I too demand unabridged audiobooks. I don’t like the idea of having others decide what info I can miss! (And if I’m gonna bother reading/listening to a book…I don’t want to miss anything.

Now if I could just get my audio Bible to jump automatically to the beginning of one book when the current one ends…I’d be a happy camper!

Now you’re talking about a lot of tracks!  Have you found a decent NIV version audiobook?

The NKJV version drives me batty, as we don’t speak in that manner any longer; I find its use a bit pompous, though there are details in the version that can be useful.

Bob  :stuck_out_tongue:

I found a great Audio Bible at the following site:

http://www.listenersbible.com/products/

They have NIV, ESV (which I purchased), and KJV as read by Max McLean. It sounds a bit expensive but it’s well worth it - Max is an excellent reader.

Message Edited by prib81 on 09-10-2008 03:37 PM

@neutron_bob wrote:

Now you’re talking about a lot of tracks!  Have you found a decent NIV version audiobook?

 

The NKJV version drives me batty, as we don’t speak in that manner any longer; I find its use a bit pompous, though there are details in the version that can be useful.

 

Bob  :stuck_out_tongue:

Nawww…I use the old KJV.

The newer translations are like abridged audiobooks…they leave stuff out! :slight_smile:

There are nuggets of wisdom in either version, to be sure.  I have found that using the big desk reference is indispensable, but the dog-eared one gets carried about.

I’ve had a lot of fun listening to audio books, so finding a nice audio version might be worth looking into.

Bob  :wink:

   
once the play lists made(the file with that green arrow) you just click it and can edit the play lists order and content if u wish.

I have seen alot of people ask about how to do this with MTP devices/devices in MTP mode without opening WMP or other programs up, figuared sharing a screenshot would be helpfull’

this is of my fuze, but the YP-U3/YP-T10/p2/p3 and other MTP devices work the same way, its VERY easy.

find the files/folders you want to make play lists for, highlight/slect them> rclick>create playlist>rename new play list.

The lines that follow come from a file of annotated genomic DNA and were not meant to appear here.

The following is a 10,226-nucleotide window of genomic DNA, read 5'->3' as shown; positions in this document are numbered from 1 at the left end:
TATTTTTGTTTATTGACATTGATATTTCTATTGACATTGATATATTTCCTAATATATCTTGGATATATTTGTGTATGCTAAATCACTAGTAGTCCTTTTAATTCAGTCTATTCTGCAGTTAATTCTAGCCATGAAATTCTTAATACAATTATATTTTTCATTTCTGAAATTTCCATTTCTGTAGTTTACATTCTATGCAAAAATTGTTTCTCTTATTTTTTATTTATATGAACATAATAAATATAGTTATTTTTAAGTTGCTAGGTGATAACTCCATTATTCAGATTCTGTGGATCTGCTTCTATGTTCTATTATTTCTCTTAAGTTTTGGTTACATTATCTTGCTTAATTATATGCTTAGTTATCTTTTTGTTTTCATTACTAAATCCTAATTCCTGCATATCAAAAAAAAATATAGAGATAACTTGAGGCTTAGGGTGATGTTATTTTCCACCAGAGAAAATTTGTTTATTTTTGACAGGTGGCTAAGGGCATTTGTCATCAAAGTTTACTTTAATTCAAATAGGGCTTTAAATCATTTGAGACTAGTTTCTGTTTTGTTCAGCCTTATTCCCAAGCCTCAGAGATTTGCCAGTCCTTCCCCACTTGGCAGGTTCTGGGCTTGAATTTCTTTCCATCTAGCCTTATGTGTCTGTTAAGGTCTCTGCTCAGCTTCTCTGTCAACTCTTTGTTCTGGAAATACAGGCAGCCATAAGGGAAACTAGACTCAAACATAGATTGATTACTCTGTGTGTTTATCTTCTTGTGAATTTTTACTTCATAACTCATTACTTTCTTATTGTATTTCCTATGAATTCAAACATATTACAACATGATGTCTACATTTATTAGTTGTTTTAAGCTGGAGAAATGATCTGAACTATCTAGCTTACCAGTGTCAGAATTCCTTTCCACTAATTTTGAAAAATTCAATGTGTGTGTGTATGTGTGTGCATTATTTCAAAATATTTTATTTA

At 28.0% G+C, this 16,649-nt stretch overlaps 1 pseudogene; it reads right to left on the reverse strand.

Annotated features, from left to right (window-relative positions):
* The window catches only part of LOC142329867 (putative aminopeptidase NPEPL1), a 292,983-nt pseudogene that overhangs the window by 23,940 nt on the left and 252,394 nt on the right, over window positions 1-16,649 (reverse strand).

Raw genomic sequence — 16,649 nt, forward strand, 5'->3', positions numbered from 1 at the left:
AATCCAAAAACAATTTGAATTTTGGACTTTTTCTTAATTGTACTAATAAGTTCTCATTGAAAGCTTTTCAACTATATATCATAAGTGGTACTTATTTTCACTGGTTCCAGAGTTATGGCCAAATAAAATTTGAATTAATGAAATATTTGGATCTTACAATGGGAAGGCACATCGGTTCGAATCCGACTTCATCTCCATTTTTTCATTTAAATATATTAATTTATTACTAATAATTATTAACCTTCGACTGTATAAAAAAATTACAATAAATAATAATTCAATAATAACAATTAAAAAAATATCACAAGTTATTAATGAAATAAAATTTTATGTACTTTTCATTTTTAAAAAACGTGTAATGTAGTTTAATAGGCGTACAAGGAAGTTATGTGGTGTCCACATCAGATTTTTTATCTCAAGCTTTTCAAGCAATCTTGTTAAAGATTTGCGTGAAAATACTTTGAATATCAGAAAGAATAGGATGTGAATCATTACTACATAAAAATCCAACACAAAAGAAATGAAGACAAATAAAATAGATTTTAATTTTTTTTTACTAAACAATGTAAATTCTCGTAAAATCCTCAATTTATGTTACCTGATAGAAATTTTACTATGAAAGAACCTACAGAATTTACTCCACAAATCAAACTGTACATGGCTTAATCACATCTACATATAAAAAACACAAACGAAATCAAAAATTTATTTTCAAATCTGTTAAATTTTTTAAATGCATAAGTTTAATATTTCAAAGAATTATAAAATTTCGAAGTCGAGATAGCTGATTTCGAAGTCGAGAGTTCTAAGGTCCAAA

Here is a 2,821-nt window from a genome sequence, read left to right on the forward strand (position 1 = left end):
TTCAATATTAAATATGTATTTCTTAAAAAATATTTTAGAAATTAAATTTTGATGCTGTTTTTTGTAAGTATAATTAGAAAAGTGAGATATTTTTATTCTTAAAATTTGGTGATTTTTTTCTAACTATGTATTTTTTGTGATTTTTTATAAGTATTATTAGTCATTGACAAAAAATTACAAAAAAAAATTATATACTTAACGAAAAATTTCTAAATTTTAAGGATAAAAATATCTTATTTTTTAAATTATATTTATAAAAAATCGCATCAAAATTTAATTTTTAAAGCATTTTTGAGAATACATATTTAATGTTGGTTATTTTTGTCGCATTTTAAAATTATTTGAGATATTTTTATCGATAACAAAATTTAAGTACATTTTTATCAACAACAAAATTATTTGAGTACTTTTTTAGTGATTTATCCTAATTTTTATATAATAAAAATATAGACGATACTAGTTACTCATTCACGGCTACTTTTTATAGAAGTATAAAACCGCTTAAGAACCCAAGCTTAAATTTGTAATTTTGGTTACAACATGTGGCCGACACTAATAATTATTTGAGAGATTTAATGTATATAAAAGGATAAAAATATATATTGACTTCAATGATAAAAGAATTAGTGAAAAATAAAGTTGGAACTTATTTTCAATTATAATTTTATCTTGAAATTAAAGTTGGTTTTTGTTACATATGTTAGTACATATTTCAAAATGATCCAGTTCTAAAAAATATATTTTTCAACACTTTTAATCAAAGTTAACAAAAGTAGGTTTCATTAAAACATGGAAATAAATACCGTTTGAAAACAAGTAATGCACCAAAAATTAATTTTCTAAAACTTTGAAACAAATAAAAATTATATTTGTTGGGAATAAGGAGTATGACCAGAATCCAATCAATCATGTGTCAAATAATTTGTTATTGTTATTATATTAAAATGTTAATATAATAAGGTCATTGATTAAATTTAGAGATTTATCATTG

you can edit the play list by clicking it, a window like below will come up allowing you to add/remove/reorder play list items.

the problem you mention is due to how m3u lists are handled on the clip and fuze, theres a way to get around it, on fuze not sure about clip, but really the above is the easiest method

Message Edited by AzureSky on 09-24-2009 03:30 PM

@neutron_bob wrote:

There are nuggets of wisdom in either version, to be sure.  I have found that using the big desk reference is indispensable, but the dog-eared one gets carried about.

 

I’ve had a lot of fun listening to audio books, so finding a nice audio version might be worth looking into.

 

Bob  :wink:

Years ago I downloaded a shareware program titled “God’s Word for Windows” which came with a variety of public domain translations, and some pared-down material (IIRC, an abridged version of Matthew Henry’s Commentary, Young’s Concordance, and some other fairly orthodox (in the generic sense) materials).

The program was pretty nice, made querys very easy – did more than mere text-matching, and worked pretty nicely.  Took me forever to download (I think it was back in the 2400 baud modem days) and filled up a big folder full of floppies (that I lent to friends to install on their drives).

I don’t know if it’s still available, and unless it’s been updated, it’s a TEXT program rather than an audio system –  but if you’ve got a decent text-to-speech setup, there ya go.